I'm not sure Dijkstra's main beef about BASIC was it's types. BASIC is broken in so many other ways that is the least of the worries :)

Heater
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Re: Making readable modifyable code.

Thu Nov 24, 2016 1:10 pm

ZXDunny,
For me, BASIC is a toy that I like to play around with - I can prototype algorithms much faster with it than I can even in Delphi (and certainly much faster than I can in C++ or asm!) but as far as using it for production code goes? Hell no.
Totally with you there.

In that respect Dijkstra was totally on the mark. Problem is you teach a bunch of people BASIC. Perhaps people for who programming and CS is not their main goal in life. They have other things to be getting on with. So when you are done BASIC is what they think computing is. There is nothing else.

And whilst you are doing that, BASIC is hiding from them the big wide computing landscape, thus they never get inspired to explore further.

Then we end up with a world full of VB!

Anyway, Javascript is the new BASIC for many now. Thankfully whilst JS is dead easy for beginners to start with it's also a pretty sophisticated language.

jahboater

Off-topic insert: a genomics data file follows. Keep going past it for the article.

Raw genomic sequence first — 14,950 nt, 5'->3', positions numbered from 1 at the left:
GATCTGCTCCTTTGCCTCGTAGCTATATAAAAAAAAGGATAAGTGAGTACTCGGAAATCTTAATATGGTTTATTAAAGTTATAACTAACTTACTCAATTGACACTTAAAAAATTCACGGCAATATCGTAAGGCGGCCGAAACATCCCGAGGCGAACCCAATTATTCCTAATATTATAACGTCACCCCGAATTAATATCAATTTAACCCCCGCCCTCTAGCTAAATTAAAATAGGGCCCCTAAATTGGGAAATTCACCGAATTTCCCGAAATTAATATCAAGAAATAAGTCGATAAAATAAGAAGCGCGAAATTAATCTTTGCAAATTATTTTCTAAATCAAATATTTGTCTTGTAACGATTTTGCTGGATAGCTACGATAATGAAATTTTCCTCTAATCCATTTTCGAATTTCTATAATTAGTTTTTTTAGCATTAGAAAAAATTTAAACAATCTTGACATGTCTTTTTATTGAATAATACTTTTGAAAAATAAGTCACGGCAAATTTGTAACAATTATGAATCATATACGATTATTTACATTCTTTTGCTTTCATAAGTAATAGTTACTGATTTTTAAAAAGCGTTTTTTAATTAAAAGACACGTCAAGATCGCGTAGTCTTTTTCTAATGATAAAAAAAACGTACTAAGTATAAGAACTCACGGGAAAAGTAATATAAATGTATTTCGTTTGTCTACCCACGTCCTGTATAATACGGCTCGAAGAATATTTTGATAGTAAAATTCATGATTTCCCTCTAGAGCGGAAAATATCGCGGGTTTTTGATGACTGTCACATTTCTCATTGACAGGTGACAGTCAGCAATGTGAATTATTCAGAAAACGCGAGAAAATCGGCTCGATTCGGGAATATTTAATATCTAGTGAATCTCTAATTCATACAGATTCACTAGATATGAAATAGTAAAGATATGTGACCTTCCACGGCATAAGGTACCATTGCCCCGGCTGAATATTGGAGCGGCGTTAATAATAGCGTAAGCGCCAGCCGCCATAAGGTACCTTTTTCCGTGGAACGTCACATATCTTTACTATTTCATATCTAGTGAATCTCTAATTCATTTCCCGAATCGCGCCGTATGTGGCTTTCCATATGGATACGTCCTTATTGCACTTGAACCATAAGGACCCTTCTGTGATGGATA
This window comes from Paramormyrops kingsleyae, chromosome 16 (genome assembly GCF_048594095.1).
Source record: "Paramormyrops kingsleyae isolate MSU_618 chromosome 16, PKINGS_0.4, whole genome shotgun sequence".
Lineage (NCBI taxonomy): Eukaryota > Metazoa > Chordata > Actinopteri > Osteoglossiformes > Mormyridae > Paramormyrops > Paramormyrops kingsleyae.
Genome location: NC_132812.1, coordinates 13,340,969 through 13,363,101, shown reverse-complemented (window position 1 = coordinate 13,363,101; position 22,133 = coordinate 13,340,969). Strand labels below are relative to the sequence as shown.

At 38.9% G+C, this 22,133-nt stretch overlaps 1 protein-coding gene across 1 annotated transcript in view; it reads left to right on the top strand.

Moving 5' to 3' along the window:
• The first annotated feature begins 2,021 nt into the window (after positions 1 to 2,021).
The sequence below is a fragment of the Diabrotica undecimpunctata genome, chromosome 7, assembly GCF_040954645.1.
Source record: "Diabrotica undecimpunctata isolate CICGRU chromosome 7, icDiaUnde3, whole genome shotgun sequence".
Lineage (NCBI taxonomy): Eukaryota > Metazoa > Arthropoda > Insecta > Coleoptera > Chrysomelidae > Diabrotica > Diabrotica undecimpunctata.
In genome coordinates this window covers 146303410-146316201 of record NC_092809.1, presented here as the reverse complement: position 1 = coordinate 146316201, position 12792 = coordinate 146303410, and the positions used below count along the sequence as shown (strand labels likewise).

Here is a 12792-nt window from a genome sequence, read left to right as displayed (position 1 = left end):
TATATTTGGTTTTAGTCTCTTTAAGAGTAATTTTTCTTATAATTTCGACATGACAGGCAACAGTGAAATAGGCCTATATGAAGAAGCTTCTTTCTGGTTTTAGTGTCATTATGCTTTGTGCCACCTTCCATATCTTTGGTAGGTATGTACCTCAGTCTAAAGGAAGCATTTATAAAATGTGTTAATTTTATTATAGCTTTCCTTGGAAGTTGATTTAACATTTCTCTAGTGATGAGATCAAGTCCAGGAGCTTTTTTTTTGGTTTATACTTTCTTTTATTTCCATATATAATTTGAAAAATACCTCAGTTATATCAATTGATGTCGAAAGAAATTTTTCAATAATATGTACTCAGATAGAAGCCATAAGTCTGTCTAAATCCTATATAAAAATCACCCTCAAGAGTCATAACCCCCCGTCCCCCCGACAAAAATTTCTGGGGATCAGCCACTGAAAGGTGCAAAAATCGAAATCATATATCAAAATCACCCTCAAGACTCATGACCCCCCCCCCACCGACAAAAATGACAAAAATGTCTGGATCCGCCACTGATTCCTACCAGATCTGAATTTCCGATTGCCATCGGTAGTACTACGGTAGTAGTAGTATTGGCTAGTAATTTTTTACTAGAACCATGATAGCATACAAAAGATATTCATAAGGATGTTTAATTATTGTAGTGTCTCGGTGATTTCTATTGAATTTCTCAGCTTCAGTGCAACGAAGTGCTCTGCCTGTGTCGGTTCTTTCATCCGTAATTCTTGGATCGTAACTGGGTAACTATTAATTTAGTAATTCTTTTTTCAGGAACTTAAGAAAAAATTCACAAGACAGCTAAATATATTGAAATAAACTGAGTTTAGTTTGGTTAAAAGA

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Re: Making readable modifyable code.

Thu Nov 24, 2016 1:34 pm

Heater wrote:Which is odd because CS departments used to teach in languages like lisp and scheme. No types there.
No, we were taught lisp as well of course, and Fortran, COBOL, and Ada etc. Our lecturers came from industry - they knew perfectly well that lisp wasn’t used for production code in the real world.
Heater wrote:Then I watched 20 odd hours of the new version of the same course. The new prof used Java. It was painful. He had to spend half the course teaching how Java worked before even starting on the actual CS meat of the course. The ideas the course was intended to teach were buried under a morass of irrelevant language detail.
But lots of code in the real world is written in Java. Far more code is written in Java than Scheme. At uni I guess they are not interested in quick results. Its worth spending the extra time to teach people to program properly in a proper language.
Heater wrote:Types are useless. Sure they catch some errors at compile time. But if you are fussy about your code working properly you will be testing it. Covering all the code paths. Any type errors will pop out soon enough.
Or might not. Even been to a customer demo? The customer says "can it do this?" which the programmers/test dept never thought of - and it crashes.
Heater wrote:Your Fortran example, as given, is a case in point. I would argue that the problem there is that they never tested the thing!